If you grew up snickering at Aquaman while watching Super Friends, it might be difficult to imagine that the man talking to fish and riding sea horses would be the one to save the DC cinematic universe. (Personally, I was grateful to Aquaman for his safety tips warning against the hazards of seaweed wrapping around your legs or getting clothing snagged against pan handles. To my frustration, those clips don’t appear to be available on YouTube.)
OK, Aquaman isn’t a pop culture joke anymore. Not when Jason Momoa is cast as the King of the Seven Seas, portraying a charming lunk who could rip your arms off then enjoy a couple of pints afterwards. As Arthur Curry, he’s far more charismatic and compelling than Henry Cavill as Superman or Ben Affleck as Batman. Had Warner Brothers and DC Films tried to properly establish its core characters, rather than impatiently push its Justice League franchise, perhaps that superhero team-up wouldn’t have been such a flop.
Maybe there is no more DC cinematic universe, in terms of an interconnected series of films that all occupy the same storytelling space. But if DC were to call a mulligan and hide Batman v Superman and Justice League in the cupboard, Aquaman (along with last year’s Wonder Woman) is something that the studio could rebuild its superhero franchise around.
Yet Aquaman is perfectly capable of standing on its own, rather than be a piece of a convoluted puzzle. Director James Wan has built an impressive world around his superhero, creating a spectacle that aspires to the heights of Star Wars, Lord of the Rings and Avatar. However, while its influences are clear, this movie isn’t derivative. Arthur Curry’s journey from reluctant hero to champion might be familiar — a modern-day fable — but Aquaman feels new and exciting, providing visuals that we haven’t seen before.
If you’re a fan of Queen and Freddie Mercury, you will very likely enjoy Bohemian Rhapsody. The movie is a celebration of the band and its music. You’ll be reminded of just how much you loved songs like “Fat-Bottomed Girls,” “Bohemian Rhapsody,” “We Will Rock You,” “Another One Bites the Dust,” and “Radio Ga Ga,” along with deeper cuts such as “Love of My Life.”
Whether or not the film is a fitting tribute to Mercury will depend on your view. Director Bryan Singer (who was fired from the production yet is still credited) and writer Anthony McCarten take a safe approach to the singer’s personal life, largely settling for allusions to Mercury’s homosexuality, drug use and partying. Much like Mercury did publicly, the movie keeps that away from the audience.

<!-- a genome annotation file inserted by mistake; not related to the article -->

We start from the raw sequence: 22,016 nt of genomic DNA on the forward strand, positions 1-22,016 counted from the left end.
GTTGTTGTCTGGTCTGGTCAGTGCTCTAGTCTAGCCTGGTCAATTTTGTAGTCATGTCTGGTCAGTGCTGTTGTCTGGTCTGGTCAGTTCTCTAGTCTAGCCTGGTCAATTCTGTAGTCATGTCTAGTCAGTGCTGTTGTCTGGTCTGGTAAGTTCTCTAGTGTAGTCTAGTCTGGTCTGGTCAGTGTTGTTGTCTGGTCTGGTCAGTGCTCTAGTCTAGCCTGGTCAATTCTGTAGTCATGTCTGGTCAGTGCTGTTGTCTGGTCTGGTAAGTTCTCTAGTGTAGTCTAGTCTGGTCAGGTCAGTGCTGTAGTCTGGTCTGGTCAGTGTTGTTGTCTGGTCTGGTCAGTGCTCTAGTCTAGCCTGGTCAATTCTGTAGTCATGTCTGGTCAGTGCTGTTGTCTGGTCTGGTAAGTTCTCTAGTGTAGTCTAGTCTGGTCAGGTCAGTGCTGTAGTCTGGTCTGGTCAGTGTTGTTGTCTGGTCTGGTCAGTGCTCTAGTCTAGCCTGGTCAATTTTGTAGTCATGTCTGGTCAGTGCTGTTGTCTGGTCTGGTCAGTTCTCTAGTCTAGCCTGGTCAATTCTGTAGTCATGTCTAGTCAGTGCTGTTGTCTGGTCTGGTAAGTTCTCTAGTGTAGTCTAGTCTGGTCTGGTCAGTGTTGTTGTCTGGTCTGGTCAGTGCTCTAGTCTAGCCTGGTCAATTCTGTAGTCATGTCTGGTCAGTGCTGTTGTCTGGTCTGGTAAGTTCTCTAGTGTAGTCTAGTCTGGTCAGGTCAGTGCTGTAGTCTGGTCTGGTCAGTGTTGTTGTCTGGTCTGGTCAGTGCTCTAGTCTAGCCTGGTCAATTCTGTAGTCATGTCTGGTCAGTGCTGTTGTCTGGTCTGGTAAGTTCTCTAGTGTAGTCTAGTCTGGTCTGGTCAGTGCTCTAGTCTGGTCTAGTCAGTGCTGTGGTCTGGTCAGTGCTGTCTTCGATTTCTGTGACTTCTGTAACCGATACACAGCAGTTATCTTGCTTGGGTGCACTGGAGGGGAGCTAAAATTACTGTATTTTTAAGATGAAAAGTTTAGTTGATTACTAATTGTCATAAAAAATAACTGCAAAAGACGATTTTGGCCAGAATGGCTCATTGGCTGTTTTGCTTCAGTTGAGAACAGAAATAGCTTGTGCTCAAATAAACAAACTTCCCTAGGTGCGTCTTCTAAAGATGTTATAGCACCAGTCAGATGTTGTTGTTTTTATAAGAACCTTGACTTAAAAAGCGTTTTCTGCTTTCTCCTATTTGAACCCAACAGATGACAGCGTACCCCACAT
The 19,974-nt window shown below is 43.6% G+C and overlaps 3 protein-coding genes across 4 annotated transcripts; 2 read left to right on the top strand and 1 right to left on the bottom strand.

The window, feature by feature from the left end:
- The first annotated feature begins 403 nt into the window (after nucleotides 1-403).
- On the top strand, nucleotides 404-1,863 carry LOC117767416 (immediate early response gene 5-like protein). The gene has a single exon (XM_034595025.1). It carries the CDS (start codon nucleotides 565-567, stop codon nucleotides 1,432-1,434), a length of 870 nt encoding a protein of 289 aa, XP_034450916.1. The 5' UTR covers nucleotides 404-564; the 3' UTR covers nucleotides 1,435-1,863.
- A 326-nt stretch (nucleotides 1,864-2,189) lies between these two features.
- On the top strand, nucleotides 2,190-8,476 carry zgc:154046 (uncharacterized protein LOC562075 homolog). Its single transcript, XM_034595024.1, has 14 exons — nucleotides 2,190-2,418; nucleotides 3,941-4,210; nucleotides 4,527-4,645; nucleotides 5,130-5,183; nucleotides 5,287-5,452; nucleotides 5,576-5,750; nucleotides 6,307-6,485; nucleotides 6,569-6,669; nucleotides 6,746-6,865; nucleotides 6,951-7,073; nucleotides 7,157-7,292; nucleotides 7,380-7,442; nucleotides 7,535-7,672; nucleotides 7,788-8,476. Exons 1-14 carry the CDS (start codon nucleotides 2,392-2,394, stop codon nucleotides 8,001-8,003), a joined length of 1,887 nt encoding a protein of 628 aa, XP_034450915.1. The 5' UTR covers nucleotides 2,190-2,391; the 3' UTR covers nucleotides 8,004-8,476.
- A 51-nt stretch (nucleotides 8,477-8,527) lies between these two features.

However, Bohemian Rhapsody does a fine job of portraying Freddie Mercury, the rock star. Rami Malek (Mr. Robot) has all of the legendary frontman’s stage moves and swagger down. Mercury commanded the stage, punching, gyrating, and thrusting with the beats from bassist John Deacon and drummer Roger Taylor. The rest of Queen effectively faded into the background because the eye was always drawn to Mercury’s energy and charisma.
Robert Redford might regret saying that his starring role in The Old Man & the Gun may be his final on-screen performance. But if Redford is indeed going to retire from acting, he chose an excellent role to put a final bow on his acting career.
It’s difficult to imagine anyone else playing Forrest Tucker, a 70-year-old man who can’t give up robbing banks. He just loves it too much and doesn’t want to do anything else. And don’t tell him that he’s too old for this; he’ll just take that as a challenge and try to show you wrong.
Tucker is an absolute charmer, which plays perfectly to Redford’s strengths as an actor. (Even when Redford is playing a deadly serious character, he shows off a wit that can easily pull someone to his side.) The shock of a kind, extremely well-dressed old man suddenly declaring that he’s robbing the bank — usually by showing his holstered revolver — is enough to make tellers and bank managers all too willing to comply.
Policemen and federal agents are amused and flustered by a common statement among all of the people he encounters during his robberies: He was really polite. He was so nice.
It’s almost surprising that Tucker wasn’t given a nickname like “The Gentleman Bandit” (though that would probably be an implicit endorsement of his actions). The media dubs the trio “The Over-the-Hill Gang,” however.) We should probably be thankful that director David Lowery didn’t give this movie such a title either. “The Old Man and the Gun” is taken from the 2003 New Yorker article by David Grann that told Tucker’s improbable story.